The good news: The gator doesn’t get the fish. The bad: Neither do we.
As Kyle pulls up a 30-pound drum, we catch a glimpse of its giant black maw before it slips the hook and dives back into the murk. A collective groan goes up from the crew.
“That’s why they call it fishing and not catching,” Kyle offers ruefully. “Anything can happen.”
These days, the Barataria Bay Waterway we’re exploring spreads about 1,000 feet across. But at one point – before coastal erosion from damming and channel clearing set in – it was just wide enough for two fishing boats to pass each other, says Kyle.
“You can imagine pirate ships hidden back around these bends,” he adds. He’s not joking. In fact, “Barataria” comes from the Spanish word for dishonesty at sea.
In the early 1800s, Jean Lafitte and his brother Pierre ran a smuggling empire out of this place, floating stolen goods and enslaved people up from the bay via schooners before secreting them to nearby New Orleans through the swamp.
Just up the road from the harbor, the Jean Lafitte National Historic Park and Preserve gives visitors an up close look at the landscape and stunning biodiversity that Lafitte and other non-Indigenous settlers likely encountered here when they arrived. Giant live oaks, freshwater marshes and cypress stands greet hikers on nearly 5 miles of trails. Paddlers who canoe through the swamp get an even more intimate experience.
At the nearby Barataria Museum and Wetland Trace, exhibits include a rusted cannonball and wooden shard of schooner that may have been part of the pirate fleet. The massive stern of another ship – much larger, though much less historic – rests at the entrance to the museum’s picturesque swamp boardwalk. It’s the bridge of the Black Pearl from the Pirates of the Caribbean: The Curse of the Black Pearl. (The bow of the life-sized prop ship greets visitors upon arrival at the Lafitte Seafood Market.)
French, Spanish, Croatians, Germans, Filipinos and more have all made homes here, linked by an independent streak that still runs through the town today.
“It was just in them to give it their all. It’s made us a very self-sustaining, resilient and family oriented community,” as the mayor tells me later. “And you still see that. It’s really something special down here”
On tour, our day is punctuated with other little insights into the culture.
A local captain pulls alongside us with a deck full of belly-up alligators and camouflage-clad hunters from a town near Baton Rouge. “We’re going to sink this boat with alligators,” the captain jokes.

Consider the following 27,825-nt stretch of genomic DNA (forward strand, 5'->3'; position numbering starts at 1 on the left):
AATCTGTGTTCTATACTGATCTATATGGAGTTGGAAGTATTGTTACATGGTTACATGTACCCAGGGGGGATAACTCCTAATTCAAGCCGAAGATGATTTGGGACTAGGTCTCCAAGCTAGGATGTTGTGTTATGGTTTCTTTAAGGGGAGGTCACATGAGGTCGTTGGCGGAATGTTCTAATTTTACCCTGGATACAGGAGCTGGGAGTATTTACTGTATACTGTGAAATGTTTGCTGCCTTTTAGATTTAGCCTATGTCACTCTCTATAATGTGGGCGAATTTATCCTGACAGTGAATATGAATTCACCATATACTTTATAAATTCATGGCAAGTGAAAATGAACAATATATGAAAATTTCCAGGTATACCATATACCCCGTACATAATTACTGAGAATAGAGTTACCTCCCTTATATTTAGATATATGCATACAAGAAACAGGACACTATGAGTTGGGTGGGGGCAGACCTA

The largest measures 10 feet nose to tail, and I cannot take my eyes off the pile. But the local Louisianans on both vessels have more important things to consider. Chatter erupts about last names, family lineages and hometowns as they try to work out who they might know in common.
Around here, that’s how you shake hands.
At another stop, Shaw points to the trees growing on a square mile of land, an unusual sight in the waterway nowadays. He explains some of the fascinating ways engineers are fighting the rapid coastal erosion threatening areas like Jean Lafitte, such as building islands like this one and breeding new types of cypress trees that can survive saltier water.
“Without trees, there aren’t roots to hold the land together,” Shaw explains.
Then, just before heading back for a fried seafood lunch at the harbor, we pull up to a row of so-called “camps” along Bayou Norman. These simple cabins – some stilted, some with docks, some new and others tumbledown – are used by local fishers, hunters and trappers every season.
For hundreds of years, all of Jean Lafitte would have looked like this – minus the air conditioning units.
Then Shaw hushes us and cuts the engine.
It is so still and peaceful out here that I can hear my pen scratching away on my notebook. Somewhere out there, a mullet jumps three… four… five times across the water. A single cricket chirp seems to echo through the air.
On a clear night, Kyle says, the Milky Way feels impossibly close and bright.
“This is another reason people fall in love with this place,” he says.
Photo Credit: Kerry Maloney
Are you interested in being a Cajun for a day? Learn more at Jean Lafitte Harbor!